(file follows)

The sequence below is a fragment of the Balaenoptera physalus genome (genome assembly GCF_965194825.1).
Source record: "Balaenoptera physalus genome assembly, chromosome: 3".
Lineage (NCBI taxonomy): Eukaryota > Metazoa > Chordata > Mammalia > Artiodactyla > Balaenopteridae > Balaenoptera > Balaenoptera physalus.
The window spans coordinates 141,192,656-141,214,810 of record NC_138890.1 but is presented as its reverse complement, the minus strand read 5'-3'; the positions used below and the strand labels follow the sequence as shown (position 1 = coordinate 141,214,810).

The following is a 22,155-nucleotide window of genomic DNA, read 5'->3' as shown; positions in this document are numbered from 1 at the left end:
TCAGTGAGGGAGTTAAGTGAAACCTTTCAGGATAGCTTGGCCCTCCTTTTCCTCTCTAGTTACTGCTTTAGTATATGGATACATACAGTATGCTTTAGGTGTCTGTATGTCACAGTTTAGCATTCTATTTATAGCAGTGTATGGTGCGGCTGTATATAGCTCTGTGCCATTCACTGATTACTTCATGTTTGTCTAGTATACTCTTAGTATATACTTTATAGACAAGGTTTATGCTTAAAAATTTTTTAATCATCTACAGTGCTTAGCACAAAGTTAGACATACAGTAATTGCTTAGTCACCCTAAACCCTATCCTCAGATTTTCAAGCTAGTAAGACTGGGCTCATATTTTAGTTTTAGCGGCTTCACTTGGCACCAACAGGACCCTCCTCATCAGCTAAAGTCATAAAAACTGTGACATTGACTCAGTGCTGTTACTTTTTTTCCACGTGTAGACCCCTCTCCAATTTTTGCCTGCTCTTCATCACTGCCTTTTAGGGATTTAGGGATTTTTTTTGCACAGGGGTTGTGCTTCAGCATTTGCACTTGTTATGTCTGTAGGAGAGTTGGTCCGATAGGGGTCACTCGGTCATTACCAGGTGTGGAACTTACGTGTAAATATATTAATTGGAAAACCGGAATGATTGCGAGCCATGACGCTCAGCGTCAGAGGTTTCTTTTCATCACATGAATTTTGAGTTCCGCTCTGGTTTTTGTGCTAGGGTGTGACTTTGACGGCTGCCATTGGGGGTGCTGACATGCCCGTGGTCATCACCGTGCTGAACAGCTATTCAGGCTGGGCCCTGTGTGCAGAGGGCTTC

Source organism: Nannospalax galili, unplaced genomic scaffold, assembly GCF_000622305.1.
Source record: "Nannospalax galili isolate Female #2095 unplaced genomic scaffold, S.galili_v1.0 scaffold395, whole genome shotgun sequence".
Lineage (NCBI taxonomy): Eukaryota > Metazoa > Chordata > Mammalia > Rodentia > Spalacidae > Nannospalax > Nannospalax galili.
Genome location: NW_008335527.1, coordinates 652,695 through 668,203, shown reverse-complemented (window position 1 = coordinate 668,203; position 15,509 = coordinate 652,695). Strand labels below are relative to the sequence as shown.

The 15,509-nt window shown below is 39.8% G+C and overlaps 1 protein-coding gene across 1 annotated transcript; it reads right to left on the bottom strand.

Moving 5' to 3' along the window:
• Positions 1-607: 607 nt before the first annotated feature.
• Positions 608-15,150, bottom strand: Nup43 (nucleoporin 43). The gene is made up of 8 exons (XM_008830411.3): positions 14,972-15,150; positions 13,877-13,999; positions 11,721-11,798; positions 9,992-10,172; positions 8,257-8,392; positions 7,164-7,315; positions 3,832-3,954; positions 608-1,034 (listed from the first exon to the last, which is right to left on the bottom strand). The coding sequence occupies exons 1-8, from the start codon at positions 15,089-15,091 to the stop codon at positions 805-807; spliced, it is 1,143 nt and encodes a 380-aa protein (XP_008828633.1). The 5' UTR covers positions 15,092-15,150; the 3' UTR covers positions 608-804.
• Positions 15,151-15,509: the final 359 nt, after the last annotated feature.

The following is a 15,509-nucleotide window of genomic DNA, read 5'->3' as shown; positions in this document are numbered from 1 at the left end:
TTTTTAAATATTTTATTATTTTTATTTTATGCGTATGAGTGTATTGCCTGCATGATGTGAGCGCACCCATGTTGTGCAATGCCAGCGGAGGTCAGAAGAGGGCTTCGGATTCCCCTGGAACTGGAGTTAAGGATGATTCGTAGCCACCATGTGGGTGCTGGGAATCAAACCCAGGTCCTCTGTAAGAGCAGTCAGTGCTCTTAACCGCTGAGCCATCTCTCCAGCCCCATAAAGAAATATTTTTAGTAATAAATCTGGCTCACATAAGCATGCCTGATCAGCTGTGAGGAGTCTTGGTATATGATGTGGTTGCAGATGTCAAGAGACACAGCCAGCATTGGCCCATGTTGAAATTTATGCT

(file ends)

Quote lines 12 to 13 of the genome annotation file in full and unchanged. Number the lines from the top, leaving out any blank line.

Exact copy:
Moving 5' to 3' along the window:
• Positions 1-607: 607 nt before the first annotated feature.